§ MR. BIGGAR
asked the Secretary of State for the Home Department, If it is a fact that, after the arrest of Herr Most on March 30th 1881, the police seized the following articles, the property of Herr Most, at his publishing office in Great Titchfield Street, viz.: three pages of the "Freiheit" (set up type), 20,000 handbills, 1,000 copies of an 80 paged book "Tactic contra Freiheit," 100 photographs (portraits of private friends), and sundry manuscripts; and, if it is a fact that these articles are still retained by the police, notwithstanding that Herr Most, now released, has formally and repeatedly demanded their return both at Scotland Yard and at the Home Office; and, if so, will he state to the House the Law under which he retains possession of these articles?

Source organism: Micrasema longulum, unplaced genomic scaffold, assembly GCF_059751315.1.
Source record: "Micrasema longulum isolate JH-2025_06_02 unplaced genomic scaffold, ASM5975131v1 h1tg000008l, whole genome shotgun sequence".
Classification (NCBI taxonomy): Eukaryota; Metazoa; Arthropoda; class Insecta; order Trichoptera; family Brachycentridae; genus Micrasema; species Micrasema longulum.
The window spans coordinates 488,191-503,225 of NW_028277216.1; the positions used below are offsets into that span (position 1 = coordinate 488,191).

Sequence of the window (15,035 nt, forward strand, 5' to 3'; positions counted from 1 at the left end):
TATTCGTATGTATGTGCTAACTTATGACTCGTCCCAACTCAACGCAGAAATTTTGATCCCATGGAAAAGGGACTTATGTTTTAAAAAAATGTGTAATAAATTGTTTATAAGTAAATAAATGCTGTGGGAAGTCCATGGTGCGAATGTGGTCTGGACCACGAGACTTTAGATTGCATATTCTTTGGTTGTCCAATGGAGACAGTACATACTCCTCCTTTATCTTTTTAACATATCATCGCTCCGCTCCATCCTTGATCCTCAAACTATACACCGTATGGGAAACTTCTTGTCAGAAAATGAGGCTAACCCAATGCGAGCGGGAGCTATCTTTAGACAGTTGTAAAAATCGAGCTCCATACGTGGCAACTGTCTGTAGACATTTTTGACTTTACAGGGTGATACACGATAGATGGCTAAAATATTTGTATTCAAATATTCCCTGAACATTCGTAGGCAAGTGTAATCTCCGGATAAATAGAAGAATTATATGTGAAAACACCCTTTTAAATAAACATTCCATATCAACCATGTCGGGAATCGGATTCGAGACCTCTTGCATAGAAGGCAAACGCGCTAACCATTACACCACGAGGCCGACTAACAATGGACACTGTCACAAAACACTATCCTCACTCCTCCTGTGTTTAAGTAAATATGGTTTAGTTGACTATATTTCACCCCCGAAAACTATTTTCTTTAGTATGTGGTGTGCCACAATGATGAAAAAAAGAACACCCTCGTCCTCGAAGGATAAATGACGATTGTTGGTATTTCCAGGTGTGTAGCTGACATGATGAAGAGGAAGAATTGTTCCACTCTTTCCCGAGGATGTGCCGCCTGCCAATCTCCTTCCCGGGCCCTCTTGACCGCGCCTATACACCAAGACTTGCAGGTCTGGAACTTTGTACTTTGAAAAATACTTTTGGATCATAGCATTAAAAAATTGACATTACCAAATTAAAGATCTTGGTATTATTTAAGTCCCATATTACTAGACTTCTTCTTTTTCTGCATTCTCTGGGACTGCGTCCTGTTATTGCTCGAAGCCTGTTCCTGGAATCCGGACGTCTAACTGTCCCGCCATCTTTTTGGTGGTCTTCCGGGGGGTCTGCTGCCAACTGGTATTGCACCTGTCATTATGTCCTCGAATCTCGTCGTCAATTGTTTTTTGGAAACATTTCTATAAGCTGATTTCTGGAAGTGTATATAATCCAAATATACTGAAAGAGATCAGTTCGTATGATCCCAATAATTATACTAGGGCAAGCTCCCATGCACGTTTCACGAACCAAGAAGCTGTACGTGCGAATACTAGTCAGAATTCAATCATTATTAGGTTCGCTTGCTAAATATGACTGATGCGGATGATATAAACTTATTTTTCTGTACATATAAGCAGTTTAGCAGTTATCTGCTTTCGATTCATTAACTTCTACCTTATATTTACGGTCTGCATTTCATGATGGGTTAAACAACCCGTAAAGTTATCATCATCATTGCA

§ SIR WILLIAM HARCOURT,
in reply, said, the practice in such cases was, that upon the arrest of any person, any property found in his possession which it was supposed might be required at the trial, was taken possession of by the police and detained; and that, when such person was released on the expiration of his sentence, the property was returned to him, unless there was some valid reason to the contrary. That would be done in the case referred to, and, accordingly, the greater part, but not all, of the articles mentioned would be returned.